Gabriel Montgomerie was accompanied by his servant, Robert Kent, a rude, boisterous fellow with an utter disregard of any proprieties that were outside those he considered due to the master whom he served. He knew that Gabriel was jealous of Hessilhead ; and he had frequently shown that he fully shared in his master's antipathies. A strong, ready-handed man, he was as willing to give offence as he was to take it; and having hitherto escaped anything in the way of retaliation, he had grown so bold in his impertinence that he did not scruple, in her own presence, to make observations of a slighting character, upon the Lady of Hessilhead. Lady Hessilhead, who was of the Sempill family, naturally resented the affront.
"How dare you speak in my presence at all, unless you are spoken to?" she said, "and how dare you, in this house, make free with what does not concern you? Iíll teach you to behave yourself."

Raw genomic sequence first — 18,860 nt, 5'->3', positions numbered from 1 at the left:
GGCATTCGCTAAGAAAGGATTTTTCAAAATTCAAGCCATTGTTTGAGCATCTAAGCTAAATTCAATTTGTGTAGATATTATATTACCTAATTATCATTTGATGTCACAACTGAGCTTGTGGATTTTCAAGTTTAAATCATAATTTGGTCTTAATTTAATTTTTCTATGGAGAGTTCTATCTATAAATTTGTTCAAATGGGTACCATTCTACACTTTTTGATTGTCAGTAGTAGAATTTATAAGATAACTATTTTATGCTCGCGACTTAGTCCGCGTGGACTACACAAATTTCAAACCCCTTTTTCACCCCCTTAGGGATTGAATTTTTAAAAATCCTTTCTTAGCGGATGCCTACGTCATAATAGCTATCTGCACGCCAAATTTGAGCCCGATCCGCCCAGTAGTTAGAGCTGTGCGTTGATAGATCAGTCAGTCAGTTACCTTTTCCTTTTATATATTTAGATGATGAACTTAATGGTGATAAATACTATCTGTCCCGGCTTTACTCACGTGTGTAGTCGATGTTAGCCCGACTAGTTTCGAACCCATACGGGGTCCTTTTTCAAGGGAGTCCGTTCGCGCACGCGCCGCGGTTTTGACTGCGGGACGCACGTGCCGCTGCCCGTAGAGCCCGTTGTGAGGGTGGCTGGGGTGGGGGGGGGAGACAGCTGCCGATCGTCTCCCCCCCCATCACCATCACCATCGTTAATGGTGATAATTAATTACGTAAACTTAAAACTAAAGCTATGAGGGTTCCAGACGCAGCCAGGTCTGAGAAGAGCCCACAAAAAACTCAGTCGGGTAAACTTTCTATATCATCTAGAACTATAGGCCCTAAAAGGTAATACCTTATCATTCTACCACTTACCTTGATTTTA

Kent darted a quick look at his master, Gabriel Montgomerie, and caught a glance of encouragement in his face. "I am not your ladyship's servant," he replied, "and you have nothing to do with me. So I'll say what I like until my master bids me hold my tongue."
"Do you hear that, Gabriel Montgomerie?" retorted Lady Hessilhead, her eyes indignantly flashing and the colour mounting in her face. "Do you hear that? Is that the way you allow your servant to address a lady of rank in her own house? "
He has said nothing, amiss, Lady Hessilhead, so far as I have heard," said Gabriel, dourly.
Nothing amiss was her ladyship's response. " Nothing amiss! Oh that my husband were here! He would not permit me to be thus insulted. But get you gone, both of you. Like master, like man-it's an old saying, and a true one."
"It would be all one to us, Lady Hessilhead," replied Gabriel, " were your husband here. We are not saying or doing anything which we are not prepared to repeat and to justify in his presence."
"We shall see to that by and bye," Lady Hessilhead replied proudly, and curbing her temper with an effort. Meantime, you will be good enough to leave the house."
" We shall, with pleasure," remarked Gabriel, with a mocking ring in his voice.